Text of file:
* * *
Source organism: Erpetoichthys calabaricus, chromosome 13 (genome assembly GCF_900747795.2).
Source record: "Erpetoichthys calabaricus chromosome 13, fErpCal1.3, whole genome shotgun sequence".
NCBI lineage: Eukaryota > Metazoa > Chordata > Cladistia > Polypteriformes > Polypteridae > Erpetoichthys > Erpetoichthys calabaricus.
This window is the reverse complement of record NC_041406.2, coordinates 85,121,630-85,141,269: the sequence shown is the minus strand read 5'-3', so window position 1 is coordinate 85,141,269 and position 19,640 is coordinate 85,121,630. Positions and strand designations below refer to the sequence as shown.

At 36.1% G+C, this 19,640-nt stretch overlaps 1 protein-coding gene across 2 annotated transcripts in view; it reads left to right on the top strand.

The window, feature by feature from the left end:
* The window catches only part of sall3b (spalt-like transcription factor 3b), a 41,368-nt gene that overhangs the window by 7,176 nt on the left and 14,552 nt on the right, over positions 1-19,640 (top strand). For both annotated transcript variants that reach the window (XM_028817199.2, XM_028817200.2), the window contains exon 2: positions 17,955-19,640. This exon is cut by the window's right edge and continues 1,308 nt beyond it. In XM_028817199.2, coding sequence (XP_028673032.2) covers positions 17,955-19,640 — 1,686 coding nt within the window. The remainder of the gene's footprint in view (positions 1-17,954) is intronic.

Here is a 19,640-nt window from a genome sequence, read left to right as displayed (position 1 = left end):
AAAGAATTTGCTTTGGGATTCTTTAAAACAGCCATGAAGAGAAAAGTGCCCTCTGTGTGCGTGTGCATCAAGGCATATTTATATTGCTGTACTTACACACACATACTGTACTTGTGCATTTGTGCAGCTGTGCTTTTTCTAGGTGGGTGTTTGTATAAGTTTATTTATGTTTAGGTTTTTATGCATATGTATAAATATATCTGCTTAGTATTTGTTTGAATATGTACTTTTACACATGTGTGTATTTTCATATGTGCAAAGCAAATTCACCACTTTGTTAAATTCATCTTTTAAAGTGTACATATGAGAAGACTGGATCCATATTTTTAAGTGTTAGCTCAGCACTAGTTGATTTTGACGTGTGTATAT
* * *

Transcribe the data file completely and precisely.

Source organism: Erpetoichthys calabaricus, chromosome 13 (genome assembly GCF_900747795.2).
Source record: "Erpetoichthys calabaricus chromosome 13, fErpCal1.3, whole genome shotgun sequence".
NCBI lineage: Eukaryota > Metazoa > Chordata > Cladistia > Polypteriformes > Polypteridae > Erpetoichthys > Erpetoichthys calabaricus.
This window is the reverse complement of record NC_041406.2, coordinates 85,121,630-85,141,269: the sequence shown is the minus strand read 5'-3', so window position 1 is coordinate 85,141,269 and position 19,640 is coordinate 85,121,630. Positions and strand designations below refer to the sequence as shown.

At 36.1% G+C, this 19,640-nt stretch overlaps 1 protein-coding gene across 2 annotated transcripts in view; it reads left to right on the top strand.

The window, feature by feature from the left end:
* The window catches only part of sall3b (spalt-like transcription factor 3b), a 41,368-nt gene that overhangs the window by 7,176 nt on the left and 14,552 nt on the right, over positions 1-19,640 (top strand). For both annotated transcript variants that reach the window (XM_028817199.2, XM_028817200.2), the window contains exon 2: positions 17,955-19,640. This exon is cut by the window's right edge and continues 1,308 nt beyond it. In XM_028817199.2, coding sequence (XP_028673032.2) covers positions 17,955-19,640 — 1,686 coding nt within the window. The remainder of the gene's footprint in view (positions 1-17,954) is intronic.

Here is a 19,640-nt window from a genome sequence, read left to right as displayed (position 1 = left end):
AAAGAATTTGCTTTGGGATTCTTTAAAACAGCCATGAAGAGAAAAGTGCCCTCTGTGTGCGTGTGCATCAAGGCATATTTATATTGCTGTACTTACACACACATACTGTACTTGTGCATTTGTGCAGCTGTGCTTTTTCTAGGTGGGTGTTTGTATAAGTTTATTTATGTTTAGGTTTTTATGCATATGTATAAATATATCTGCTTAGTATTTGTTTGAATATGTACTTTTACACATGTGTGTATTTTCATATGTGCAAAGCAAATTCACCACTTTGTTAAATTCATCTTTTAAAGTGTACATATGAGAAGACTGGATCCATATTTTTAAGTGTTAGCTCAGCACTAGTTGATTTTGACGTGTGTATAT